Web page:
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Curtis Granderson, J.D. Martinez win top honors in 2018 Players Choice Awards

Earlier this week in Dallas, Texas, current and former Major League Baseball Players along with MLB executives gathered for the 2018 Players Choice Awards to honor Curtis Granderson as Marvin Miller Man of the Year for an unprecedented third time and J.D. Martinez as Player of the Year.

Major League Baseball Players Association Executive Director Tony Clark and Major League Players Trust Director Bo Porter were present along with several MLB Players took part in the festivities including: Danny Graves (Analyst), Dmitri Young (Analyst & Former Players Choice Awards Comeback Player of the Year Award Winner), David Justice (Presenter & Former Players Choice Awards Comeback Player of the Year), R. A. Dickey (Presenter & Former Players Choice Awards Outstanding Pitcher of the Year Award Winner), Jeffrey Hammonds (Presenter), Jose Cruz Jr. (Presenter) and Hall of Famer Dave Winfield (presenter for the Players Choice Player of the Year and Marvin Miller Man of the Year Awards).

Finalists Max Scherzer (NL Outstanding Pitcher of the Year) and Jack Flaherty (NL Outstanding Rookie Finalist) rounded out the crowd.

Brett Dolan served as the Masters of Ceremony for the Awards Presentation Show.

The Players Choice Awards are held in high regard by players because the winners are selected by their peers for excellence on and off the field. The Players Choice Awards have been presented by the Major League Baseball Players Association since 1992, with the Players Trust providing charitable grants to causes selected by the winning in excess of $5 million.

Asked to vote for the player they “most respect based on his leadership on the field and in the community,” players across both leagues once again voted for Granderson, who had previously won the Marvin Miller Man of the Year Award in 2009 and in 2016.

Granderson, a three-time All-Star who has consistently combined speed, power and defensive skill over 15 seasons with five clubs, leads in the clubhouse and the community with a warm, engaging demeanor. His hard work, commitment and goodwill also set a positive tone for his teammates and in the many lives he touches through his Grand Kids Foundation which has introduced baseball to more than a million kids in underserved communities, supplied 17.5 million meals to families in need, brought fitness activities to dozens of cities and developed a multi-million-dollar, state-of-the-art sports complex in his hometown of Chicago that serves over 10,000 kids annually.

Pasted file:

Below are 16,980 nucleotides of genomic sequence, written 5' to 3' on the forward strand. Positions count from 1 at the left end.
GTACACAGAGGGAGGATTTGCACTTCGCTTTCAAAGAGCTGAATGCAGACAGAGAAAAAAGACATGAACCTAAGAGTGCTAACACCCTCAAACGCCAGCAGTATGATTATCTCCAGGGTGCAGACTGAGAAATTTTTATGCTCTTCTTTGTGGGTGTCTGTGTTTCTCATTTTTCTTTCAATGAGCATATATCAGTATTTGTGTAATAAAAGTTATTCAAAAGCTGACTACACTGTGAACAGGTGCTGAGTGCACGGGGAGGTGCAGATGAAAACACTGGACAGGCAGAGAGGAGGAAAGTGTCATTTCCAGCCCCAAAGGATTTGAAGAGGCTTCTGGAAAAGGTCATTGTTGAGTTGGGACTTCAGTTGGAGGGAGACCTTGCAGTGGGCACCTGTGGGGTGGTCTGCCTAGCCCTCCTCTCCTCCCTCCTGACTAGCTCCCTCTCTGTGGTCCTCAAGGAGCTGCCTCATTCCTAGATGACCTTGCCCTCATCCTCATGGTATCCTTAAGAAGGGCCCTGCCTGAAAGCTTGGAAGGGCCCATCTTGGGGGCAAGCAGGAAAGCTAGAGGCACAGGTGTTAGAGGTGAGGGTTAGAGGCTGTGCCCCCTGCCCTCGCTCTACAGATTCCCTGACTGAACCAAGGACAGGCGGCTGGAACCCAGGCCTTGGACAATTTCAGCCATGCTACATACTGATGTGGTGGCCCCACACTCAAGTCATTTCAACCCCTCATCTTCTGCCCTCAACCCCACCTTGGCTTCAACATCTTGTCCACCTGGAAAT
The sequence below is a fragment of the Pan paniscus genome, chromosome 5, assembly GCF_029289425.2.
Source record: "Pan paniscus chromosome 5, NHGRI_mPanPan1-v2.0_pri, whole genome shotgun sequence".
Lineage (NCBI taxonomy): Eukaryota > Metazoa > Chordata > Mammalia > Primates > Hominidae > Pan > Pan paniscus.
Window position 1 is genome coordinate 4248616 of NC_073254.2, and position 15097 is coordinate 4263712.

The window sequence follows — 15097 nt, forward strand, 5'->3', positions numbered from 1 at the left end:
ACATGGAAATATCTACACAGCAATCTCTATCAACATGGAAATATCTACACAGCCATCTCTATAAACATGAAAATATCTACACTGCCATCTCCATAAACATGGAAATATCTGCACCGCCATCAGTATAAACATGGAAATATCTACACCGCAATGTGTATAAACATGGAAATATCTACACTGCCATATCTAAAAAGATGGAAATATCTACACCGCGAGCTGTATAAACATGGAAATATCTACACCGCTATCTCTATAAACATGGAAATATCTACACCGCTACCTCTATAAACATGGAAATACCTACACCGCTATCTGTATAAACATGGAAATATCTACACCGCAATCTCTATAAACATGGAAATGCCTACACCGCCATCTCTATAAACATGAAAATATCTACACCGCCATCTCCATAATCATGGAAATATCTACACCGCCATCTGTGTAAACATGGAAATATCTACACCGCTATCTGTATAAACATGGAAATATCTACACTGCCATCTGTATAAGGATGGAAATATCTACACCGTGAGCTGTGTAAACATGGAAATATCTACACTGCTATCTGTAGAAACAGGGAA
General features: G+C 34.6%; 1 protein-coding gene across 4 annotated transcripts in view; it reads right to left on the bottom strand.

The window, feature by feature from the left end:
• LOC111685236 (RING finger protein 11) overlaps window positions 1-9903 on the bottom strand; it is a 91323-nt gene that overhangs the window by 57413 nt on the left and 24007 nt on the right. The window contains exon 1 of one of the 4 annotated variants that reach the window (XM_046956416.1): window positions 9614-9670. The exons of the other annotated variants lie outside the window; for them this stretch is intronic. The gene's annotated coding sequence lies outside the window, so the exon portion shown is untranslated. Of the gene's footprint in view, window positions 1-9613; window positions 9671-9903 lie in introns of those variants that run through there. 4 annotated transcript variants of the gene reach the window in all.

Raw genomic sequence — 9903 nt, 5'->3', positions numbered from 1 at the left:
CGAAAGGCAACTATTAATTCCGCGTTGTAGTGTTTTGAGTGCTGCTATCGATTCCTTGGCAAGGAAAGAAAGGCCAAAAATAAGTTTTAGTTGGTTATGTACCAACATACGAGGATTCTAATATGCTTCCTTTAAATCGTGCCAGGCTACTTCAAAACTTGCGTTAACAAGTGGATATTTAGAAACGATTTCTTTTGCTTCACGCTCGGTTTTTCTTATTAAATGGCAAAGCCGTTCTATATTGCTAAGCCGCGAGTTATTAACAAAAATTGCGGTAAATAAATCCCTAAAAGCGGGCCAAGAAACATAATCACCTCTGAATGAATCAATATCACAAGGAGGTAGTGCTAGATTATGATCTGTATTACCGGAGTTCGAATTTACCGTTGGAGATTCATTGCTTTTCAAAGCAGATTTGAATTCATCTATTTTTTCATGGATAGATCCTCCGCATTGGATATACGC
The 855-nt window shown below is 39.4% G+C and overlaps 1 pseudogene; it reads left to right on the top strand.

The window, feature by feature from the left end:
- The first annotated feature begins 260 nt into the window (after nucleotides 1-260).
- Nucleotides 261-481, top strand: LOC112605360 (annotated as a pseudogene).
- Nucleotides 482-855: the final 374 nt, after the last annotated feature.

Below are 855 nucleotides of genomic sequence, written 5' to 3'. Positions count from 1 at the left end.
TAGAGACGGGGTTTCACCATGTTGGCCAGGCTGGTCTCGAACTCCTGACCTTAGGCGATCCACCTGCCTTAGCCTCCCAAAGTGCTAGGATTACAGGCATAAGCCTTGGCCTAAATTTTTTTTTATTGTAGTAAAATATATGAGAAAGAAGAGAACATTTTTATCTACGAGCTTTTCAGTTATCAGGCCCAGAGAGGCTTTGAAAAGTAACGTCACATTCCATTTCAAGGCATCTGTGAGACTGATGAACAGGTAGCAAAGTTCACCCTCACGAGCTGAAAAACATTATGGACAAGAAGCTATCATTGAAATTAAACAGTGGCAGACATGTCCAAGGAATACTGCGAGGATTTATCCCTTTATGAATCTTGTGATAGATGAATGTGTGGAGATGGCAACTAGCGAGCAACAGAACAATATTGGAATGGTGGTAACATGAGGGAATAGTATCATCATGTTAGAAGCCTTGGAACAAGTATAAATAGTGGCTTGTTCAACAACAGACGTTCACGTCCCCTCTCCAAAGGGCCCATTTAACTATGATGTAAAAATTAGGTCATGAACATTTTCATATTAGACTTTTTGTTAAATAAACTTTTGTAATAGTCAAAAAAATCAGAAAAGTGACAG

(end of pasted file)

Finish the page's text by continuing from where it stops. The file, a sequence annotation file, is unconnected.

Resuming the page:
“My work off the field is never about awards or accolades,” Granderson told the gathering via video. “Awards like this help raise awareness for the causes, people and communities that I, my foundation and my family support each and every day.”

Marvin Miller, for whom the award is named, was the Major League Baseball Players Association’s first full-time executive director, from 1966 through 1982, and guided its emergence as one of the country’s strongest and most cohesive labor unions.

Paul Goldschmidt and Mike Trout were runners-up for the Man of the Year.

J.D. Martinez finished ahead of teammate Mookie Betts and Christian Yelich to win Player of the Year.

Martinez earlier this month won 2018 A.L. Silver Slugger Awards as an outfielder and designated hitter, an unprecedented feat, and the 2018 A.L. Hank Aaron Award, which crowned him the best hitter in either league.